20 March 2020
Green Vegetables are the most important and vital ingredient that we need to include in our diet. They are highly nutritious and provide fiber, essential vitamins and minerals like iron, calcium and magnesium added to any meal. Indian cuisine is popularly known for using a wide variety of green vegetables in their cooking. Leafy greens are commonly known as Saag in Hindi and include a variety of greens like spinach, fenugreek leaves, mustard leaves, amaranth leaves, sorrel leaves etc. Leafy greens provide protection against diseases like high cholesterol, heart disease, and diabetes etc.
Spinach is extensively used in making a variety of dishes. It is commonly known as Palak for Palakoora. Palak when added to lentils or other veggies gives amazing taste and flavour. Palak is highly nutritious and contains vitamins A, C as well as folate and iron.
Spinach is an edible flowering plant in the family of Amaranthaceae. It is native to central and southwestern Asia. Spinach is thought to have originated in ancient Persia (modern Iran). Arab traders carried spinach into India, and then the plant was introduced into ancient China, where it was known as ‘Persian vegetable’. The earliest available record of the spinach plant was recorded in Chinese, stating that it was introduced into China via Nepal (probably in 647 AD).
Spinach is a versatile ingredient and can be added to any vegetarian or non-vegetarian dish. Some of the popular dishes include palak dal, palak paneer, palak gosht, palak pakoda etc.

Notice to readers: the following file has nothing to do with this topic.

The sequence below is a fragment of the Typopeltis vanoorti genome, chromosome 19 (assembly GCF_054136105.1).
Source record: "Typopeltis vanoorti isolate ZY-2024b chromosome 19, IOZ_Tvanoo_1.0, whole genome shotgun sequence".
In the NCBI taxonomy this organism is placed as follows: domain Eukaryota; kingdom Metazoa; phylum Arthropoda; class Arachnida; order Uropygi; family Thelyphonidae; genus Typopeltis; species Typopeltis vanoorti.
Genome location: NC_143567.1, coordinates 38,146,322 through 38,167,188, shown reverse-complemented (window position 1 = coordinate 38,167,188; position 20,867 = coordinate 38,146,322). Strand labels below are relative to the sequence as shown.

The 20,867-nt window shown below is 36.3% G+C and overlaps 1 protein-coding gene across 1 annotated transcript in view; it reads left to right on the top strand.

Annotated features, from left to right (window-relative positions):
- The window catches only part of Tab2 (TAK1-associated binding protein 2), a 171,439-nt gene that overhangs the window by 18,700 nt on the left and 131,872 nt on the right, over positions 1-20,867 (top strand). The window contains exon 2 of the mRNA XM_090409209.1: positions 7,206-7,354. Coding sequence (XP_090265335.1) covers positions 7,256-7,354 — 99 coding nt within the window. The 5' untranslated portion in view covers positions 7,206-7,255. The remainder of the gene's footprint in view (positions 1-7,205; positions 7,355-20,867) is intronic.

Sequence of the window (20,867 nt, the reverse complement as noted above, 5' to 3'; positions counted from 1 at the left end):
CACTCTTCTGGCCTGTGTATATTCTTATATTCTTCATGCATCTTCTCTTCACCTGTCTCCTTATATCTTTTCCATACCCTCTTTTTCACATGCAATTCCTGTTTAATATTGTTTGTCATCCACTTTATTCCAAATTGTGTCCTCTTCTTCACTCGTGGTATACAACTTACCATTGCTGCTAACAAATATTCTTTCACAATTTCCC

Methi is a very popular green herb which is also commonly known as fenugreek leaves in English, ‘menthya’ in Kannada, ‘menthe akulu' in Telugu. They are used in making a lot of dishes in India. Aloo methi is a very popular dish and the methi chicken is a very yummy and refreshing dish especially prepared during special occasions in north India. Methi chaman is yet another popular dish. The names of dishes would go never ending as fenugreek leaves add a lot of nutrition and are a rich source of protein, iron and calcium. In Indian cuisine, we use both the leaf and the spice as it has a slight sweet and bitter taste.
Amaranth or Thotakura in Telugu or Kuppa Cheera in Malayalam is scientifically known as the Amaranthus viridis (green Amaranthus). This is a leafy green vegetable that is traditionally eaten as a vegetable in South India. In Andhra Pradesh, this leaf is known as the Thotakura and traditionally prepared with dal and is commonly known as Thotakura pappu.
In Maharashtra, it is called the ‘Shravani Maath’ that grows in the month of Shravan and is available in both red and white colors. Khada saga (in Oriya) is used to prepare 'Saga Bhaja', in which the leaf is fried with chillies and onions. Hulee, playa or Majjigay hulee are various curries that are prepared with these greens in Karnataka. In Tamilnadu, it is called and is regularly consumed as a favorite dish, where the greens are steamed, mashed, with light seasoning of salt, red chillies and cumin.
Gongura or the sorrel is known by various names like the ambadi or pulicha keerai in various parts of India which comes in two varieties namely the green leaf and the red variety. The red variety is sourer than the green leaves. The leaves are bitter, mildly astringent and acidic in taste. The gongura leaves hold a special place in Andhra cuisine.
Gongura pachadi is quintessentially a special delicacy of the Telugu cuisine which is a part of many feast or festivals. Gongura is widely consumed all over Andhra Pradesh and is one of the special dishes in many hotels, restaurants, eateries and food joints. The gongura is known as Puntikura in the Telangana region of Andhra Pradesh and is a very rich source of Iron, vitamins, folic acid and antioxidants essential for human nutrition.
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